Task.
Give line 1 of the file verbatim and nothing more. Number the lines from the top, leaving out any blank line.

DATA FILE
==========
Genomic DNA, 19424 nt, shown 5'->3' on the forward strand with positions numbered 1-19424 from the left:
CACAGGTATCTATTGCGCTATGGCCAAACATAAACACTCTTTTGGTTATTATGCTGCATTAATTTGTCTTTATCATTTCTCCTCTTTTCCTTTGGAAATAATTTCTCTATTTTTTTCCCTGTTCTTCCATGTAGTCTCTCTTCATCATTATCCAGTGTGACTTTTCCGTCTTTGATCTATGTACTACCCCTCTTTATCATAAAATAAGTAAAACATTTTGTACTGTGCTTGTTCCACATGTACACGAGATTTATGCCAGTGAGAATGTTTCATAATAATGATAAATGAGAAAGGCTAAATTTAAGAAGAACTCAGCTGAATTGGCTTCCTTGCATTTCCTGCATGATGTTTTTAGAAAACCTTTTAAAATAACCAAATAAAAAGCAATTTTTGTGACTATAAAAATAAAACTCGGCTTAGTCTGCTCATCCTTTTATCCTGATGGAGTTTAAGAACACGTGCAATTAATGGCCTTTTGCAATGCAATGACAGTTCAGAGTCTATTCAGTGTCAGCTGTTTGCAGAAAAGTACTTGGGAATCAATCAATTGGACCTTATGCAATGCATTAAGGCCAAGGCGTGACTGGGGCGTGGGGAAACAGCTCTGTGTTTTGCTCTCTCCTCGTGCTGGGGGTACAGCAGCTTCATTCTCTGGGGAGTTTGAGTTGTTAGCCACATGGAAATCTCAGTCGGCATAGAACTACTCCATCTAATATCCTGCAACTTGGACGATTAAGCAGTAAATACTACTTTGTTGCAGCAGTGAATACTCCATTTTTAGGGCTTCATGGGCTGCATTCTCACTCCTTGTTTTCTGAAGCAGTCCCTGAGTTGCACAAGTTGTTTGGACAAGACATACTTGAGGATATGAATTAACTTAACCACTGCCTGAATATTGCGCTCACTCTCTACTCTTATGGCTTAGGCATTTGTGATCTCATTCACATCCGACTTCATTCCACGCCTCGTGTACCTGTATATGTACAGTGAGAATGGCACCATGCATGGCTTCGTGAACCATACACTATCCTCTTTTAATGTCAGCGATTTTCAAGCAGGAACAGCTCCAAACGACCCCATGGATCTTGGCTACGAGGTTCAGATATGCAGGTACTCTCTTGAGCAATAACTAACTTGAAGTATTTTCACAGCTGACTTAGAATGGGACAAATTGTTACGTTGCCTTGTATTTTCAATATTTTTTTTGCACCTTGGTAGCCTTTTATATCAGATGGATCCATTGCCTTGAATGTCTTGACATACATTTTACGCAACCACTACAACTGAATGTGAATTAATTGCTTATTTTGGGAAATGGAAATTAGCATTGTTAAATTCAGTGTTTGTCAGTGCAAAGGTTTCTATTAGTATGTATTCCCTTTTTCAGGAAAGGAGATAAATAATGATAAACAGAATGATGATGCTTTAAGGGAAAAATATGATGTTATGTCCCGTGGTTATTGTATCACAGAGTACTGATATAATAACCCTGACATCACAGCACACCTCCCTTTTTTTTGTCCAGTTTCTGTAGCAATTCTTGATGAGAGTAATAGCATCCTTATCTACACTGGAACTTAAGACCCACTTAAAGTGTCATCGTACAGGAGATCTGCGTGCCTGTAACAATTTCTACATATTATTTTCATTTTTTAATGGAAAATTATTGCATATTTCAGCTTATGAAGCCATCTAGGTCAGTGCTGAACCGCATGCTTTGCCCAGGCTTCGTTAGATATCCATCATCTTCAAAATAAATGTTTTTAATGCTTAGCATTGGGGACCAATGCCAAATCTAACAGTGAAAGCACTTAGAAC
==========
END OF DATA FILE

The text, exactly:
Genomic DNA, 19424 nt, shown 5'->3' on the forward strand with positions numbered 1-19424 from the left: